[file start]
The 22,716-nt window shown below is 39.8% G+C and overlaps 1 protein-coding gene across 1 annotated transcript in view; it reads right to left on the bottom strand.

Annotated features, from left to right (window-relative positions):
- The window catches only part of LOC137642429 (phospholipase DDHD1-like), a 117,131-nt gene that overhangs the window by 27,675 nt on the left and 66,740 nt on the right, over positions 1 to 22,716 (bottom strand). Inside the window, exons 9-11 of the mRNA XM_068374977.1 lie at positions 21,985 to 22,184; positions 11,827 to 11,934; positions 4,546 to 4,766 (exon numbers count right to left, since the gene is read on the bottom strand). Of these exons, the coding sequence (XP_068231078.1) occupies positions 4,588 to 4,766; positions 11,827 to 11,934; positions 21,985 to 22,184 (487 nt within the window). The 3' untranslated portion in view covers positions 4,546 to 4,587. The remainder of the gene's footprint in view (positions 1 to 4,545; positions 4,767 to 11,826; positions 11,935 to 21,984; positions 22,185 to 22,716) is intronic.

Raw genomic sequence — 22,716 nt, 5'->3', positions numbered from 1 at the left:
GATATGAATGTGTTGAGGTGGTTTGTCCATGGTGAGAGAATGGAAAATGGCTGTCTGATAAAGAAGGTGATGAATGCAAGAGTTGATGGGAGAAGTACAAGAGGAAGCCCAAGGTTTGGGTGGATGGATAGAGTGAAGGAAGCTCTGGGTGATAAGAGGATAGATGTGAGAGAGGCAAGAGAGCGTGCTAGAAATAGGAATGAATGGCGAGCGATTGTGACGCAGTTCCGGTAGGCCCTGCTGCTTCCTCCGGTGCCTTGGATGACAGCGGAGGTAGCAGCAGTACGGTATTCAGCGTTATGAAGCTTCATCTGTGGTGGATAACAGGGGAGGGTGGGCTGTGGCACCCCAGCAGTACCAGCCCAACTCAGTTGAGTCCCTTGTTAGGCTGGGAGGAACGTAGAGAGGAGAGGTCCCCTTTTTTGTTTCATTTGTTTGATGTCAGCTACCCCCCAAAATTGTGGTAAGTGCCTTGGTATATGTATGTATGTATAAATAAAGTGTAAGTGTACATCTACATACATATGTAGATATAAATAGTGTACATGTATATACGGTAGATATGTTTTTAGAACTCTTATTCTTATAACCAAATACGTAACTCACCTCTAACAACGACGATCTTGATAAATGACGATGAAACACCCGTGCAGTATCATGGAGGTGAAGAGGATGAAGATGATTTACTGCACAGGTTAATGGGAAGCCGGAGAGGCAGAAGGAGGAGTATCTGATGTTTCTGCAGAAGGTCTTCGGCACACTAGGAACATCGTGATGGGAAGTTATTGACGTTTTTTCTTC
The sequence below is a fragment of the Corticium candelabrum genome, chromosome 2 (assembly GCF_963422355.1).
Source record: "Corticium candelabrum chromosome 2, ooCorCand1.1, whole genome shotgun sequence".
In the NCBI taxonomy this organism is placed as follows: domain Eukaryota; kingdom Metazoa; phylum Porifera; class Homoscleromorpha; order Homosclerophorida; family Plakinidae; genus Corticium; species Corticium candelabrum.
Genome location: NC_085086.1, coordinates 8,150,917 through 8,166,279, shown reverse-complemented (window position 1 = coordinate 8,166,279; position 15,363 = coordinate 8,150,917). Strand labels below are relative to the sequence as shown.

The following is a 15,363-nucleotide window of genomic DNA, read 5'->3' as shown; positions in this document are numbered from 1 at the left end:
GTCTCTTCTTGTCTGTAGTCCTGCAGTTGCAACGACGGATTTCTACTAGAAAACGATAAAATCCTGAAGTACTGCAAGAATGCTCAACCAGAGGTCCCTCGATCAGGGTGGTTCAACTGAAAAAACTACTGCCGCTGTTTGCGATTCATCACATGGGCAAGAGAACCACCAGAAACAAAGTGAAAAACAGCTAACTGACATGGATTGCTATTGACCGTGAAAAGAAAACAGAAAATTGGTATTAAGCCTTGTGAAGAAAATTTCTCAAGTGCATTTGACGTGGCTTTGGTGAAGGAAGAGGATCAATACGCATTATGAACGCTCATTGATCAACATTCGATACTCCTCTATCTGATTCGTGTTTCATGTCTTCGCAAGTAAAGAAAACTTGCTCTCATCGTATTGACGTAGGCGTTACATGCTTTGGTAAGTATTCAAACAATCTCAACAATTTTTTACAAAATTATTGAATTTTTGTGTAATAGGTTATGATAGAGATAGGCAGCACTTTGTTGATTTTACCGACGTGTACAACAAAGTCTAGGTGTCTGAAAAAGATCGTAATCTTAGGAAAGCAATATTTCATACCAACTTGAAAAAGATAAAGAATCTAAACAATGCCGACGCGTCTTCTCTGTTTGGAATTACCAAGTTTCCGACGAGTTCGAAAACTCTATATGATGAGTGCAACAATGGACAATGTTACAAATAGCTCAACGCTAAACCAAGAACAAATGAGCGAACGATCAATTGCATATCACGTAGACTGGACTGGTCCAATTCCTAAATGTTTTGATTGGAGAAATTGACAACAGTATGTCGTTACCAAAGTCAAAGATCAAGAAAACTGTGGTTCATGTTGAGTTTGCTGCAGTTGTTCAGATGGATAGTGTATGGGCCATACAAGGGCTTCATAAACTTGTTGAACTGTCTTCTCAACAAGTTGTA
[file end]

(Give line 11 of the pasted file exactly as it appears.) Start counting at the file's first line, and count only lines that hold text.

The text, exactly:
GTCTCTTCTTGTCTGTAGTCCTGCAGTTGCAACGACGGATTTCTACTAGAAAACGATAAAATCCTGAAGTACTGCAAGAATGCTCAACCAGAGGTCCCTCGATCAGGGTGGTTCAACTGAAAAAACTACTGCCGCTGTTTGCGATTCATCACATGGGCAAGAGAACCACCAGAAACAAAGTGAAAAACAGCTAACTGACATGGATTGCTATTGACCGTGAAAAGAAAACAGAAAATTGGTATTAAGCCTTGTGAAGAAAATTTCTCAAGTGCATTTGACGTGGCTTTGGTGAAGGAAGAGGATCAATACGCATTATGAACGCTCATTGATCAACATTCGATACTCCTCTATCTGATTCGTGTTTCATGTCTTCGCAAGTAAAGAAAACTTGCTCTCATCGTATTGACGTAGGCGTTACATGCTTTGGTAAGTATTCAAACAATCTCAACAATTTTTTACAAAATTATTGAATTTTTGTGTAATAGGTTATGATAGAGATAGGCAGCACTTTGTTGATTTTACCGACGTGTACAACAAAGTCTAGGTGTCTGAAAAAGATCGTAATCTTAGGAAAGCAATATTTCATACCAACTTGAAAAAGATAAAGAATCTAAACAATGCCGACGCGTCTTCTCTGTTTGGAATTACCAAGTTTCCGACGAGTTCGAAAACTCTATATGATGAGTGCAACAATGGACAATGTTACAAATAGCTCAACGCTAAACCAAGAACAAATGAGCGAACGATCAATTGCATATCACGTAGACTGGACTGGTCCAATTCCTAAATGTTTTGATTGGAGAAATTGACAACAGTATGTCGTTACCAAAGTCAAAGATCAAGAAAACTGTGGTTCATGTTGAGTTTGCTGCAGTTGTTCAGATGGATAGTGTATGGGCCATACAAGGGCTTCATAAACTTGTTGAACTGTCTTCTCAACAAGTTGTA